This post was first published on An Edible Mosaic on January 6, 2011. I updated it with new photos and more information on January 10, 2020. As a point of comparison to show how much my photography has evolved, I kept one of my original photos (below).

Disclosure: This post contains Amazon affiliate links to products I believe in, which means that even though it doesn’t cost you anything extra, I will receive a small amount of money from the sale of these items, which helps me keep this site alive – thank you for helping to support An Edible Mosaic!

Faith, author of An Edible Mosaic.
About Faith

I’m the writer, recipe developer, photographer, and food stylist behind this blog. I love finding the human connection through something we all do every day: eat! Food is a common ground that we can all relate to, and our tables tell a story. It’s my goal to inspire you to get in the kitchen, try something new, and find a favorite you didn’t know you had.

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Recipe Rating




64 Comments

  1. When I first saw the picture I thought “yum”, which is not a word that usually rushes to mind with broccoli. I’m sure we’d love this :)

  2. I love broccoli cooked in this fashion and your picture does it justice! And, like Magic of Spice, if I have some fresh lemon to squeeze over it, I do. But if not, it’s still delicious..

  3. So funny! I have several close friends that are Italian so I have had broccoli this way on several occasions…usually with a bit of lemon added. Looks delicious :)
    P.S. Happy Sunday

  4. So funny! I have several close friends that are Italian so I have had broccoli this way on several occasions…usually with a bit of lemon added. Looks delicious :)

  5. These simple recipes are the best, Faith. Olive oil and garlic added to any vegetable is fabulous!

  6. HA! Looked perfect to me though that’s how I make my broccoli.
    ~ingrid

  7. I loved the appetizer option. We are big artichoke dip fans and i think this dip with cheese on toasted bread would be delicious.

  8. I can do you one more better. Cava”deals” as it is known in Italian-American homes across the US, is that broccoli with fresh cavatelli, lots of parmesan cheese and garlic. Maybe a little chicken stock but most assurably pasta water. One of the best pasta dishes you will ever eat.

  9. Great, the right recipe for me :-) and the picture is good!!! Broccoli always appeal to me (I am Italian after all!).

    XX
    Alessandra

  10. I love love love broccoli! I’m liking the addition of the pepper flakes, a little kick probably does it good. Aren’t grandma’s amazing like that?! For some reason everything they cook always tastes a bit better than anyone else could make it. Another fabulous recipe Faith!

  11. This is so much like how we eat brocoli. We boil it just like you and then toss it with lemon-garlic-olive oil- salt mixture.Yours can be a good change for us. Thanks!

  12. as far as i’m concerned, broccoli can never be overcooked. the mushier and more indistinguishable it is, the better. :)

  13. Broccoli is one of the few things I am picky about. For some reason, I am not a big fan of cooked broccoli. But I love it raw. Is that weird? I realize I should probably get over some of my personal food hangups to give my future kids a healthy and balanced diet. And let them decide for themselves what they’re going to be picky about! ;)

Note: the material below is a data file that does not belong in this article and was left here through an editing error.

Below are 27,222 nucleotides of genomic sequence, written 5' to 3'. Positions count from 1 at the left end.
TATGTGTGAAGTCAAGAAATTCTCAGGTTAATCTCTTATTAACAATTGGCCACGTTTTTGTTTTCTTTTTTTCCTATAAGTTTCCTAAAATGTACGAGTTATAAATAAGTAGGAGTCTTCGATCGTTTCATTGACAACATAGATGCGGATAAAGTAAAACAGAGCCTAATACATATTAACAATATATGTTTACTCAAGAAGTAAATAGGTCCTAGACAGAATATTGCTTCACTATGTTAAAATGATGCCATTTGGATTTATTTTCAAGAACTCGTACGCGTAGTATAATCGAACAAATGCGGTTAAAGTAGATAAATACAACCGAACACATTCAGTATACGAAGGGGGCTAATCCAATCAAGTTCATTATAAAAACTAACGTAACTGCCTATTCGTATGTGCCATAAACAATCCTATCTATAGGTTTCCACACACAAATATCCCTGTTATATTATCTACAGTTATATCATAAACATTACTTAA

14. It is tough to break the barely cooked vegetable mentality… but this looks like a reason to go wild and do it…. all that good oily garlic goodness would fill the broccoli with so much flavor… I see why you remember it so vividly!

  15. I love sprinkling red pepper flakes on my broccoli. It makes such a difference. I enjoyed hearing how you found this recipe…and the work you had to do in order to nail the recipe. Thank you for sharing this with me. I hope your weekend bursts forth in hope and joy!

  16. Yep, I seriously believe the Italians could turn even the most average of foods into a feast, so I’m right with you on this Broccoli dish, I can imagine it an awesome side dish to a lovely rich Italian meal :)

  17. Oh yum, I really want to try this. My husband tried planting broccoli for me this year (our first attempt at a “winter garden”) but I don’t think it’s doing too well. I’m printing out this recipe, though. It sounds delicious. Love those Italian grandmas :)

  18. I think your broccoli looks perfect. My grandmother prepares her broccoli very similar to this,and it is the only way I like. It is so flavorful. Yours sounds delicious:)

  19. Love the story that goes along with the broccoli. Stories always make food better, don’t you think? I’ll have to give this a try. I need to eat more broccoli and for some reason, I seem to forget about it when I’m planning meals.
    Sam

  20. What a wonderful way to cook broccoli! It is one of our favorite vegetables!!!

  21. My Mom makes this all the time Faith! Sometimes she tosses it with pasta and extra olive oil, a little Parmesan and serves it hot or cold in the summer. It is only one of the few ways I will eat broccoli!

  22. You’re my hero and have come to my rescue, Faith! I planted way too much broccoli in my very productive garden, and I’ve been looking for new ways to cook it. I bet this is wonderful, and who cares how it looks anyway?

  23. i know most people turn their noses away from brocollis, but oddly enough, it is one of my fave vegetables around and i guess u just introduced me to a new way of serving them!